Sometimes children act out just to get attention from their parents.  This was the case for Public Relations guru, Kimberly Charles.  She explains her restless nature and desire to over-throw authority from her position as third of four sisters who all grew up as a “military brats.”

Yo-oh, heave ho

When Kimberly was a teenager, she had an opportunity to work in Scotland.  There, she met Tom—who, to this day, is one of her best friends.  They worked in a fancy restaurant in a miniscule fishing village on the coast of the Outer Hebrides, noted for its windswept, dramatic landscape. “We worked long hours with little time off. Given how small the town was, let’s just say there was not much to keep us occupied.”   

As Kimberly elaborated, “One evening after sunset, we ‘borrowed’ one of the fishing boats, smuggled a bottle of wine and listened to classical music under a full moon, drifting along the Scottish coast.   We were feeling quite smug and satisfied until we heard what sounded like a huge bathtub being drained.  The tides off the mull of Kintyre were dramatic and within minutes we were stuck on a sandbar with the boat and our oars.   Knowing that the tides wouldn’t come in for hours, we opted to drag the boat about a half mile along the sand to get it back to its slip.” As she recalled her deed of wickedness, Kimberly said she remembered being grateful at the time to have avoided being caught. However, as she also remembers: “The bad news was Tom and I were stiff for days having hauled the heavy wooden boat back to its rightful home!”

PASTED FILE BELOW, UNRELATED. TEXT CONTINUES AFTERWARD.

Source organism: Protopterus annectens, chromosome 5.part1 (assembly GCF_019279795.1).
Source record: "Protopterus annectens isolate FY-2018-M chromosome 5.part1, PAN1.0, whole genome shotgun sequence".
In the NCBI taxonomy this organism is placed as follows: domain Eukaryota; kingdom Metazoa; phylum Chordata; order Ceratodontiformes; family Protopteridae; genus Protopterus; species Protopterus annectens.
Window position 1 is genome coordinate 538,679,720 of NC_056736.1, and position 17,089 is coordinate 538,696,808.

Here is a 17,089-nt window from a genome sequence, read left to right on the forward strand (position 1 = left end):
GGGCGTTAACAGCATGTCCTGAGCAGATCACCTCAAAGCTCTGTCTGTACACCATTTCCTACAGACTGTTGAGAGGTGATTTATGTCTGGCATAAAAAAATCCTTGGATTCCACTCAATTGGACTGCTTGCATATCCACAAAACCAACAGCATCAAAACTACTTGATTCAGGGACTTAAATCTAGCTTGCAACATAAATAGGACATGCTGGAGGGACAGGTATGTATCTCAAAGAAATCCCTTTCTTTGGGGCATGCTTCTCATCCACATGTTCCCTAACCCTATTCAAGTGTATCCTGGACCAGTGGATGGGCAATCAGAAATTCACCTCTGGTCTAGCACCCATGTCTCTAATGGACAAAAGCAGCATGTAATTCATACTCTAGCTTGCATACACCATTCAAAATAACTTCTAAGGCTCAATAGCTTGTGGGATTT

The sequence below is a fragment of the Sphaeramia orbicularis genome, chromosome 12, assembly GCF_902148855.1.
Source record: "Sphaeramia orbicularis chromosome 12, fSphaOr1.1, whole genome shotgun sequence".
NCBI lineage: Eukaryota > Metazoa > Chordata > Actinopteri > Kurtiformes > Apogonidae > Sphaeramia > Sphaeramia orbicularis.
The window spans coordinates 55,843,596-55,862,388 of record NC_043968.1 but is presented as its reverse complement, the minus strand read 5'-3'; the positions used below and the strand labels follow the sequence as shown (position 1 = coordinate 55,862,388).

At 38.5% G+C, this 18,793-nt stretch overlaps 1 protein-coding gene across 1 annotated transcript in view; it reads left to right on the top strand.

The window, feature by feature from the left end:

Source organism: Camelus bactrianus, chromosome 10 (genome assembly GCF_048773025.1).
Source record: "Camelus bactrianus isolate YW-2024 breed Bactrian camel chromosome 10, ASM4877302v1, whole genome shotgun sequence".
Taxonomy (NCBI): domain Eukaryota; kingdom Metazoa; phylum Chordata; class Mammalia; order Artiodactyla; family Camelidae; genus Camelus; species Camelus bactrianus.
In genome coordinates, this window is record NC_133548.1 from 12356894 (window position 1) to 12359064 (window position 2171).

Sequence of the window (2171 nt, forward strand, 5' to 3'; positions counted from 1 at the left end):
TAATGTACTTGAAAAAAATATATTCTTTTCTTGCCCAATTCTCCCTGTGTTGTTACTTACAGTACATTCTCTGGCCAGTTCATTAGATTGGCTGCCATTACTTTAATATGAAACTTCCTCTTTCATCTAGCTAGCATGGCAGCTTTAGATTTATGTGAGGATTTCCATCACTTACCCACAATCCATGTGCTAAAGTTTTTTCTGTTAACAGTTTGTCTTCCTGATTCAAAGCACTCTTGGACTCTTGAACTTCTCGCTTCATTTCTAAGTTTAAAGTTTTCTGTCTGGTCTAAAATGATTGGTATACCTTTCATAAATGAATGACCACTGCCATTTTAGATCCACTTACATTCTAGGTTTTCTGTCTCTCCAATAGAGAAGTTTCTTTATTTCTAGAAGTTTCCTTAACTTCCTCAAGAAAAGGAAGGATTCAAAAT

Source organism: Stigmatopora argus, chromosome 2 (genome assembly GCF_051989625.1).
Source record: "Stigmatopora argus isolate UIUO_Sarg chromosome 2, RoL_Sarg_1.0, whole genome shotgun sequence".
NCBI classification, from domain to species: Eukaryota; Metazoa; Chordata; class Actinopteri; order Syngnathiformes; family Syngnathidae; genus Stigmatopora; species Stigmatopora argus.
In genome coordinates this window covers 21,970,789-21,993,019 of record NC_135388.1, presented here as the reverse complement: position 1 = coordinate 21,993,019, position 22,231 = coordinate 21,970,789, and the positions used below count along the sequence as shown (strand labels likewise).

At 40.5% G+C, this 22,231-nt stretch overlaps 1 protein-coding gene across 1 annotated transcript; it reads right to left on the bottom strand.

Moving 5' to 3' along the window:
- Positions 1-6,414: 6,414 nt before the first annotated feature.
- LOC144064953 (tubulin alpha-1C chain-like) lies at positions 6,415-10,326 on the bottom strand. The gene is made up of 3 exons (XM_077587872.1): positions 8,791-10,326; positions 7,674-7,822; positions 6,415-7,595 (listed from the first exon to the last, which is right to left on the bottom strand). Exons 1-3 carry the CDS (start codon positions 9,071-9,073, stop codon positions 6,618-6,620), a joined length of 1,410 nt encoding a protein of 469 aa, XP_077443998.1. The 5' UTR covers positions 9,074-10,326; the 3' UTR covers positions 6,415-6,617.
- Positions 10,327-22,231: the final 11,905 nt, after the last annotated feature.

I didn’t inhale!

Connie, my highly regarded analyst friend, recounts how she decided to try smoking when she was a sophomore in high school. “I didn’t like the taste and I certainly did not consider myself cool, given the way it made me wheeze.  Turns out I burned a hole in my skirt.  For a second, I thought I could get away with it, because the skirt had tiny box pleats, and the cigarette hole was not that big, really.  But my mother found me out.” As Connie remembered, “I decided that nothing was worth the trouble this got me into even though my mother was herself a smoker.”

 Taking care of baby